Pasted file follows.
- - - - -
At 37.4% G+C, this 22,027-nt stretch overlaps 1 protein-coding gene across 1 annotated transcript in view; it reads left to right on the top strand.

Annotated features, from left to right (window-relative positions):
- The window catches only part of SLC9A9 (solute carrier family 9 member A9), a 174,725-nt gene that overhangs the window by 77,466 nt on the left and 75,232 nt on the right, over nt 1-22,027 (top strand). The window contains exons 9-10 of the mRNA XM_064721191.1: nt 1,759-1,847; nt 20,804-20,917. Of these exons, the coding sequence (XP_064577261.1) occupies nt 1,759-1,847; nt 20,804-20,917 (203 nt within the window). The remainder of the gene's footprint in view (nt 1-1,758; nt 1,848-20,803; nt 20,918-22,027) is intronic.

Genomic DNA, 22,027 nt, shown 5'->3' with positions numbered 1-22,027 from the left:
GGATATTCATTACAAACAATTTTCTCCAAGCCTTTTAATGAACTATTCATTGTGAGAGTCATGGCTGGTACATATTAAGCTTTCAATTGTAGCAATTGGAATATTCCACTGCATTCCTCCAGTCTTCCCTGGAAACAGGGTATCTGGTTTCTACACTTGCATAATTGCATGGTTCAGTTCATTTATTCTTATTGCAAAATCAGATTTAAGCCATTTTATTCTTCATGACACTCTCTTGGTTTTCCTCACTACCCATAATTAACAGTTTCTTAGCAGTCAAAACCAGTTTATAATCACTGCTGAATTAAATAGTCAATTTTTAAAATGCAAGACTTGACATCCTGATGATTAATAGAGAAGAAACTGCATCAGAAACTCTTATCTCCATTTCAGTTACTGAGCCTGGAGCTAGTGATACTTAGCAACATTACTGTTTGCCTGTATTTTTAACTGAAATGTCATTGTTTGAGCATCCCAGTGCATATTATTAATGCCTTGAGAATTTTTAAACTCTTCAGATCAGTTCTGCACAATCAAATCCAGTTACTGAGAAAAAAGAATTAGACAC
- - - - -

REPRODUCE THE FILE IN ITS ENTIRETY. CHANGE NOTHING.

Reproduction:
At 37.4% G+C, this 22,027-nt stretch overlaps 1 protein-coding gene across 1 annotated transcript in view; it reads left to right on the top strand.

Annotated features, from left to right (window-relative positions):
- The window catches only part of SLC9A9 (solute carrier family 9 member A9), a 174,725-nt gene that overhangs the window by 77,466 nt on the left and 75,232 nt on the right, over nt 1-22,027 (top strand). The window contains exons 9-10 of the mRNA XM_064721191.1: nt 1,759-1,847; nt 20,804-20,917. Of these exons, the coding sequence (XP_064577261.1) occupies nt 1,759-1,847; nt 20,804-20,917 (203 nt within the window). The remainder of the gene's footprint in view (nt 1-1,758; nt 1,848-20,803; nt 20,918-22,027) is intronic.

Genomic DNA, 22,027 nt, shown 5'->3' with positions numbered 1-22,027 from the left:
GGATATTCATTACAAACAATTTTCTCCAAGCCTTTTAATGAACTATTCATTGTGAGAGTCATGGCTGGTACATATTAAGCTTTCAATTGTAGCAATTGGAATATTCCACTGCATTCCTCCAGTCTTCCCTGGAAACAGGGTATCTGGTTTCTACACTTGCATAATTGCATGGTTCAGTTCATTTATTCTTATTGCAAAATCAGATTTAAGCCATTTTATTCTTCATGACACTCTCTTGGTTTTCCTCACTACCCATAATTAACAGTTTCTTAGCAGTCAAAACCAGTTTATAATCACTGCTGAATTAAATAGTCAATTTTTAAAATGCAAGACTTGACATCCTGATGATTAATAGAGAAGAAACTGCATCAGAAACTCTTATCTCCATTTCAGTTACTGAGCCTGGAGCTAGTGATACTTAGCAACATTACTGTTTGCCTGTATTTTTAACTGAAATGTCATTGTTTGAGCATCCCAGTGCATATTATTAATGCCTTGAGAATTTTTAAACTCTTCAGATCAGTTCTGCACAATCAAATCCAGTTACTGAGAAAAAAGAATTAGACAC